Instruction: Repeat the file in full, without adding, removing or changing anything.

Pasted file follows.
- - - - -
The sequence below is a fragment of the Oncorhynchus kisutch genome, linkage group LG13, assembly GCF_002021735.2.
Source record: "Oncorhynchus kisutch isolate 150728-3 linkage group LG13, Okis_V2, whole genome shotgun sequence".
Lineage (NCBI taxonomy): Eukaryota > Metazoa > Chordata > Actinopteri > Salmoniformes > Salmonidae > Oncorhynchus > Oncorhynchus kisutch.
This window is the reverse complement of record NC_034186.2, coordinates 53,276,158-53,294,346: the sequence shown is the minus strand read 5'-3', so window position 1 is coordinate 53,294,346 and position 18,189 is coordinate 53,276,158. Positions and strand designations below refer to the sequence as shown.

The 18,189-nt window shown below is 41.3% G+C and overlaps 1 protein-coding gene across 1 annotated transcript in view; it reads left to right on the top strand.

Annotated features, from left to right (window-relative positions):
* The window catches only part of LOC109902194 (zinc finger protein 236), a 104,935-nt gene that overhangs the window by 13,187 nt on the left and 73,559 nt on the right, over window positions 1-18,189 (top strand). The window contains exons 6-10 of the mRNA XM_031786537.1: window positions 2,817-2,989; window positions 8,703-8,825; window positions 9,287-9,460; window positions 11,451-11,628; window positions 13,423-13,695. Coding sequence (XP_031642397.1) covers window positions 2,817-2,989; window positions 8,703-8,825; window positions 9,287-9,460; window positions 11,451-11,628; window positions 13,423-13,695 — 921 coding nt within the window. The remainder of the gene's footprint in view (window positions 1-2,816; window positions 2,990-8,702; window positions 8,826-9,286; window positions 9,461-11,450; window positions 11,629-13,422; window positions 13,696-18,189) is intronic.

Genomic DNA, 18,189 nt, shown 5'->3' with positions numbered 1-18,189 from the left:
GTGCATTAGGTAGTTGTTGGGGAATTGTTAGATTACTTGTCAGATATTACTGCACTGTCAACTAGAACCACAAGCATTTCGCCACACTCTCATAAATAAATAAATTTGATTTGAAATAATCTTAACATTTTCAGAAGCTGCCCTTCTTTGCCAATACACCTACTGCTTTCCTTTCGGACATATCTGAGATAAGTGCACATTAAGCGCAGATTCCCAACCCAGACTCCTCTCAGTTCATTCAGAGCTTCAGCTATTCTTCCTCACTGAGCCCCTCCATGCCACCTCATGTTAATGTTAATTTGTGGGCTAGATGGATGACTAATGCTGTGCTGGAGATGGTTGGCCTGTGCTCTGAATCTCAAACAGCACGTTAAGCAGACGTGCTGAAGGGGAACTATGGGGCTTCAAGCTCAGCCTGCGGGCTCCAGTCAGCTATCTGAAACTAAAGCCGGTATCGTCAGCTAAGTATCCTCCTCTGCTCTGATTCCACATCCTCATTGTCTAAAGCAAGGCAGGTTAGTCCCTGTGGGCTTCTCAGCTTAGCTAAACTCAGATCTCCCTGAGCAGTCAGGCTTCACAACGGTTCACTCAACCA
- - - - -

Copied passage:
The sequence below is a fragment of the Oncorhynchus kisutch genome, linkage group LG13, assembly GCF_002021735.2.
Source record: "Oncorhynchus kisutch isolate 150728-3 linkage group LG13, Okis_V2, whole genome shotgun sequence".
Lineage (NCBI taxonomy): Eukaryota > Metazoa > Chordata > Actinopteri > Salmoniformes > Salmonidae > Oncorhynchus > Oncorhynchus kisutch.
This window is the reverse complement of record NC_034186.2, coordinates 53,276,158-53,294,346: the sequence shown is the minus strand read 5'-3', so window position 1 is coordinate 53,294,346 and position 18,189 is coordinate 53,276,158. Positions and strand designations below refer to the sequence as shown.

The 18,189-nt window shown below is 41.3% G+C and overlaps 1 protein-coding gene across 1 annotated transcript in view; it reads left to right on the top strand.

Annotated features, from left to right (window-relative positions):
* The window catches only part of LOC109902194 (zinc finger protein 236), a 104,935-nt gene that overhangs the window by 13,187 nt on the left and 73,559 nt on the right, over window positions 1-18,189 (top strand). The window contains exons 6-10 of the mRNA XM_031786537.1: window positions 2,817-2,989; window positions 8,703-8,825; window positions 9,287-9,460; window positions 11,451-11,628; window positions 13,423-13,695. Coding sequence (XP_031642397.1) covers window positions 2,817-2,989; window positions 8,703-8,825; window positions 9,287-9,460; window positions 11,451-11,628; window positions 13,423-13,695 — 921 coding nt within the window. The remainder of the gene's footprint in view (window positions 1-2,816; window positions 2,990-8,702; window positions 8,826-9,286; window positions 9,461-11,450; window positions 11,629-13,422; window positions 13,696-18,189) is intronic.

Genomic DNA, 18,189 nt, shown 5'->3' with positions numbered 1-18,189 from the left:
GTGCATTAGGTAGTTGTTGGGGAATTGTTAGATTACTTGTCAGATATTACTGCACTGTCAACTAGAACCACAAGCATTTCGCCACACTCTCATAAATAAATAAATTTGATTTGAAATAATCTTAACATTTTCAGAAGCTGCCCTTCTTTGCCAATACACCTACTGCTTTCCTTTCGGACATATCTGAGATAAGTGCACATTAAGCGCAGATTCCCAACCCAGACTCCTCTCAGTTCATTCAGAGCTTCAGCTATTCTTCCTCACTGAGCCCCTCCATGCCACCTCATGTTAATGTTAATTTGTGGGCTAGATGGATGACTAATGCTGTGCTGGAGATGGTTGGCCTGTGCTCTGAATCTCAAACAGCACGTTAAGCAGACGTGCTGAAGGGGAACTATGGGGCTTCAAGCTCAGCCTGCGGGCTCCAGTCAGCTATCTGAAACTAAAGCCGGTATCGTCAGCTAAGTATCCTCCTCTGCTCTGATTCCACATCCTCATTGTCTAAAGCAAGGCAGGTTAGTCCCTGTGGGCTTCTCAGCTTAGCTAAACTCAGATCTCCCTGAGCAGTCAGGCTTCACAACGGTTCACTCAACCA